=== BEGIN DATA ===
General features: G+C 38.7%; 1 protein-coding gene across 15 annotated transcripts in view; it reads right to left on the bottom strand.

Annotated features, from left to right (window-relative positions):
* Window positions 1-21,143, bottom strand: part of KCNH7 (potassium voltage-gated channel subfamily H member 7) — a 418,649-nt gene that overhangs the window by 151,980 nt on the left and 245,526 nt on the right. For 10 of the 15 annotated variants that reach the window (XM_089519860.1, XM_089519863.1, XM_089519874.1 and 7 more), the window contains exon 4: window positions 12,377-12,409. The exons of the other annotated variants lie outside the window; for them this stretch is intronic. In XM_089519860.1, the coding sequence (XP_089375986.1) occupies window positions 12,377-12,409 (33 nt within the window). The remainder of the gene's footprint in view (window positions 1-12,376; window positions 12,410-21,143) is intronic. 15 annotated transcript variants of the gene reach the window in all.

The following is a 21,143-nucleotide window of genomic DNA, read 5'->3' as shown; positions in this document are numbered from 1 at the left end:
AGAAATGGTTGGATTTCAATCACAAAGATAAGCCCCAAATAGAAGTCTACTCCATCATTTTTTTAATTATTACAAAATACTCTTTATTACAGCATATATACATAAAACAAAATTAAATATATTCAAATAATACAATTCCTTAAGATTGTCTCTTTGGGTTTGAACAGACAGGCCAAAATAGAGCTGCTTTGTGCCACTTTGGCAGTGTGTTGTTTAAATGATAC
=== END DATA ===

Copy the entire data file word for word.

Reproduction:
General features: G+C 38.7%; 1 protein-coding gene across 15 annotated transcripts in view; it reads right to left on the bottom strand.

Annotated features, from left to right (window-relative positions):
* Window positions 1-21,143, bottom strand: part of KCNH7 (potassium voltage-gated channel subfamily H member 7) — a 418,649-nt gene that overhangs the window by 151,980 nt on the left and 245,526 nt on the right. For 10 of the 15 annotated variants that reach the window (XM_089519860.1, XM_089519863.1, XM_089519874.1 and 7 more), the window contains exon 4: window positions 12,377-12,409. The exons of the other annotated variants lie outside the window; for them this stretch is intronic. In XM_089519860.1, the coding sequence (XP_089375986.1) occupies window positions 12,377-12,409 (33 nt within the window). The remainder of the gene's footprint in view (window positions 1-12,376; window positions 12,410-21,143) is intronic. 15 annotated transcript variants of the gene reach the window in all.

The following is a 21,143-nucleotide window of genomic DNA, read 5'->3' as shown; positions in this document are numbered from 1 at the left end:
AGAAATGGTTGGATTTCAATCACAAAGATAAGCCCCAAATAGAAGTCTACTCCATCATTTTTTTAATTATTACAAAATACTCTTTATTACAGCATATATACATAAAACAAAATTAAATATATTCAAATAATACAATTCCTTAAGATTGTCTCTTTGGGTTTGAACAGACAGGCCAAAATAGAGCTGCTTTGTGCCACTTTGGCAGTGTGTTGTTTAAATGATAC